Dining in the Buff

The idea of a nude restaurant where the clientele and wait staff are composed of various members of Andy Warhol’s Factory crowd such as Taylor Mead and Viva wearing little more than skimpy black briefs may not sound like the most appetizing destination for dining. Yet, as a film, The Nude Restaurant (1967) is a lively, frequently hilarious and occasionally despairing communiqué from the underground for those who have always avoided or dismissed the experimental cinema of Andy Warhol as something boring and interminable based on seeing snippets of 1963’s Sleep (a 321 minute static camera study of John Giorno asleep in bed) or 1964’s Empire (a 485 minute single shot portrait of the Empire State Building from dusk until approximately 3 am) or just reading about them.  Continue reading

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Adrift in a L.A. Haze

Anouk Aimée in Jacques Demy's Model Shop (1969)

Anouk Aimée in Jacques Demy’s Model Shop (1969)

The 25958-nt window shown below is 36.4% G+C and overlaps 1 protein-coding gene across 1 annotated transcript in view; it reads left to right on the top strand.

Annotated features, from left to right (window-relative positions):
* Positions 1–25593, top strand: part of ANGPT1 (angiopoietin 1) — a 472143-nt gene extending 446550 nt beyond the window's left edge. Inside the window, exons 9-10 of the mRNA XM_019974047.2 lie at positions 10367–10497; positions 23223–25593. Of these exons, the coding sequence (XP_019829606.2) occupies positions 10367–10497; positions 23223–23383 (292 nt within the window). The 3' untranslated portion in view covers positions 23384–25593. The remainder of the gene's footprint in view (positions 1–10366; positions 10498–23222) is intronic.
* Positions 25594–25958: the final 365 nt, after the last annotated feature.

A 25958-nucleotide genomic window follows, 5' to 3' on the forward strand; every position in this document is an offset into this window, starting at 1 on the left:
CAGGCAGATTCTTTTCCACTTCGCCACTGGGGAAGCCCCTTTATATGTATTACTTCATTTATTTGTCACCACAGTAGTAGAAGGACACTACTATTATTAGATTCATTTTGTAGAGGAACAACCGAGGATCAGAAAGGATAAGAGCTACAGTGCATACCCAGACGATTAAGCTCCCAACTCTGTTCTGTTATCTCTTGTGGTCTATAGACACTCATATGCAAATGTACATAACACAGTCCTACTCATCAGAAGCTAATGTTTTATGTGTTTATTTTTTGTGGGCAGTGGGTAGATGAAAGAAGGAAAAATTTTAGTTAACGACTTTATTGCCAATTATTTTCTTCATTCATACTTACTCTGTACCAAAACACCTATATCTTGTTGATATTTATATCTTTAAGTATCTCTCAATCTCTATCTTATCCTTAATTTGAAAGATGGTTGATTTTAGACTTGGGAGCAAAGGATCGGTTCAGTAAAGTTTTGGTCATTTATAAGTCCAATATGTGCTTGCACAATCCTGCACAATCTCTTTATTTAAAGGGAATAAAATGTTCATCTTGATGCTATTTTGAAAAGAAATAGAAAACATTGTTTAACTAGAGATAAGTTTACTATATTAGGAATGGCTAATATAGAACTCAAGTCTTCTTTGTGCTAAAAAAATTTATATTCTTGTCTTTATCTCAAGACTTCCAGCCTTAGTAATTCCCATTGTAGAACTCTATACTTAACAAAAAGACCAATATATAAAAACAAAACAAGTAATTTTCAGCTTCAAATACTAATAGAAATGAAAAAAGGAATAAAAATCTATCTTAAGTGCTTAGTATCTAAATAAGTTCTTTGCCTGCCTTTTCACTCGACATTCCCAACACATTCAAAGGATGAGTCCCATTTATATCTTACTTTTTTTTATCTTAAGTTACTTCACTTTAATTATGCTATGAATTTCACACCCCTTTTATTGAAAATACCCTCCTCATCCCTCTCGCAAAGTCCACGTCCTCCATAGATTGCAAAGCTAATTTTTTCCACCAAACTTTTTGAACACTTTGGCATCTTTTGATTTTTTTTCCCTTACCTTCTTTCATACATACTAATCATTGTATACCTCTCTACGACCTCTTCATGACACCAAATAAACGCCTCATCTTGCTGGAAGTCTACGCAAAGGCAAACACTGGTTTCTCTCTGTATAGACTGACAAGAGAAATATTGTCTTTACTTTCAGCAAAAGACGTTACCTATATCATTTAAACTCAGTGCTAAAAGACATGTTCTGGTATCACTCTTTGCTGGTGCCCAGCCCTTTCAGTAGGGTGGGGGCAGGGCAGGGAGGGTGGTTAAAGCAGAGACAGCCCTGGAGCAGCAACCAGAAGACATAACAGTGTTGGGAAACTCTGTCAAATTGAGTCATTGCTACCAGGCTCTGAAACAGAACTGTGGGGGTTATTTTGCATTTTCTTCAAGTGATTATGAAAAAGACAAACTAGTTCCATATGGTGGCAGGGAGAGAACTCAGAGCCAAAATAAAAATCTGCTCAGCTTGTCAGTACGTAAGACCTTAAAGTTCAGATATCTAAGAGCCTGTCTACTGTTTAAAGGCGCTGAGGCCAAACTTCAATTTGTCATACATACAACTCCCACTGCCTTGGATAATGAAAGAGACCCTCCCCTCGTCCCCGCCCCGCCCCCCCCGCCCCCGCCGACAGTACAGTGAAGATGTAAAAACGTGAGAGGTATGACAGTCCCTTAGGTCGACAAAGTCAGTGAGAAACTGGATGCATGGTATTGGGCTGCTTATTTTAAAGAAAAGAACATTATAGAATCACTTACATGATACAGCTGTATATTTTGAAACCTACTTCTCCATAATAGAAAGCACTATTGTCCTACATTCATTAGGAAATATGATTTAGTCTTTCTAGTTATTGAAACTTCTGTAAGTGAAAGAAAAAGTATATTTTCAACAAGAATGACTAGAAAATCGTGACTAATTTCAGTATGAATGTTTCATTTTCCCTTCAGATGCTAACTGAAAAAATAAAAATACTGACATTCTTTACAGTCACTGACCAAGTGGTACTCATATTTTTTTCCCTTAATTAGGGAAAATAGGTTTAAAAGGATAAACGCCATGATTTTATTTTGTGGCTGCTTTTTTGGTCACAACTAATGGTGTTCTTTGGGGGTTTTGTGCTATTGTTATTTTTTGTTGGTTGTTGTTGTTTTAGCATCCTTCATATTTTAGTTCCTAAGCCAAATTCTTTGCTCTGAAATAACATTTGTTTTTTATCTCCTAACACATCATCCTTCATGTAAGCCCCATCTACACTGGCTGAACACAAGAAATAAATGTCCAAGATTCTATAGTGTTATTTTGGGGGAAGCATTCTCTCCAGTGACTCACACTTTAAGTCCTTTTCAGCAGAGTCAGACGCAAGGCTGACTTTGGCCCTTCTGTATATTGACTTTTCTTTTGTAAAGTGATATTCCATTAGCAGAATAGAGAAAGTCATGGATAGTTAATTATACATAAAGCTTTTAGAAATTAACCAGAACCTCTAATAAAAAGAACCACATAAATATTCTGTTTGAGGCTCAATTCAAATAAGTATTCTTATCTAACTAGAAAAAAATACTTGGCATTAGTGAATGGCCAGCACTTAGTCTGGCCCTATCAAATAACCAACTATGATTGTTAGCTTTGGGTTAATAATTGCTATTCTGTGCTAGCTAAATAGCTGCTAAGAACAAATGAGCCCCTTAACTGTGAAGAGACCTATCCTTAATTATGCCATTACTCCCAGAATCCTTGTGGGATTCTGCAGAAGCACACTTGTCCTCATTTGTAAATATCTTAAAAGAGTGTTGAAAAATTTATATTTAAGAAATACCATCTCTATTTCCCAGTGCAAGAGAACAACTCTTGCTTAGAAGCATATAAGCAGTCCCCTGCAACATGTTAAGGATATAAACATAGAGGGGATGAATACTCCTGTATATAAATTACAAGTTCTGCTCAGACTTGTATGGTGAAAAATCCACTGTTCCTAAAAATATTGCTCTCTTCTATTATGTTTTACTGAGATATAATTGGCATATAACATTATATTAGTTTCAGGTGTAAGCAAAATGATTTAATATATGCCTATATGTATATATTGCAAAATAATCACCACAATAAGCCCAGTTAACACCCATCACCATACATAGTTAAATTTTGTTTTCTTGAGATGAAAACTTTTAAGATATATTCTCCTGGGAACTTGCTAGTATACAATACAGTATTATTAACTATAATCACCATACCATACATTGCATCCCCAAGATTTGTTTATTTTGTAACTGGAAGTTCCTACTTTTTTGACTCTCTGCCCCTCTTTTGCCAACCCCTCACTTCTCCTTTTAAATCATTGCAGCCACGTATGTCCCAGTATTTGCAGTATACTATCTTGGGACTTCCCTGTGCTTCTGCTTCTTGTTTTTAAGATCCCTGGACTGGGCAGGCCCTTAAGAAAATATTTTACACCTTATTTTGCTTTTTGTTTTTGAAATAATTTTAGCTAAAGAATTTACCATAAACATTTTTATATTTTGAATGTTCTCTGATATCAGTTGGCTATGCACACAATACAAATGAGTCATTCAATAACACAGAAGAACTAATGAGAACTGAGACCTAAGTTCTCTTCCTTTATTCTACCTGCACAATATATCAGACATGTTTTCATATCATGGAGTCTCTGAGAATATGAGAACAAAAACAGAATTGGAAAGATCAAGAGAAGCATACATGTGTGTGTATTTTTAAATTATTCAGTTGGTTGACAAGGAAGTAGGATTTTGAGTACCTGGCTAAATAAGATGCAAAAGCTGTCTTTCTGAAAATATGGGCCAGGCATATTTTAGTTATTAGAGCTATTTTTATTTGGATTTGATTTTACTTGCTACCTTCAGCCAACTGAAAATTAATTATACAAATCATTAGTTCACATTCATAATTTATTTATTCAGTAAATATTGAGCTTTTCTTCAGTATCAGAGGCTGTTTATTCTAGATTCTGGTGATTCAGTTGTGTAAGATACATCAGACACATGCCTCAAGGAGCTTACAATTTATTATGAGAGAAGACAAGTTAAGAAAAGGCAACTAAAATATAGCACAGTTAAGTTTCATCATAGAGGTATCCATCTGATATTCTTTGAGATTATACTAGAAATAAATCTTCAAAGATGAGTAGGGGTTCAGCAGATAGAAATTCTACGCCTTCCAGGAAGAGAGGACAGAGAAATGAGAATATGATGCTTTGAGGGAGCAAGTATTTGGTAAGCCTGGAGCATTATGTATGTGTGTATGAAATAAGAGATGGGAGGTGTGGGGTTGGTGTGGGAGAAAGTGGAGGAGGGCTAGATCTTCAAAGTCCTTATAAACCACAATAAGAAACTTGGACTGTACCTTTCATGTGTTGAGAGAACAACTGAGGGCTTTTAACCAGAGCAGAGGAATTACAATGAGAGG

Los Angeles has served as the backdrop for countless Hollywood movies but in Jacques Demy’s Model Shop (1969), the French director’s first and only American film (if you don’t count the 1984 made-for-TV movie Louisiana), the city becomes the real protagonist. With its sprawling urban landscape, oil derricks, desolate beaches and constant traffic, it  provides a vivid canvas for a contemporary love story about romantic longing, missed connections and unrealized dreams. Film writer Clare Stewart referred to the film in the film journal Senses of Cinema as “a road movie that doesn’t go anywhere” but that’s not a putdown. It’s an apt description of what Demy was trying to create here – a drifting, dreamy mood piece.   Continue reading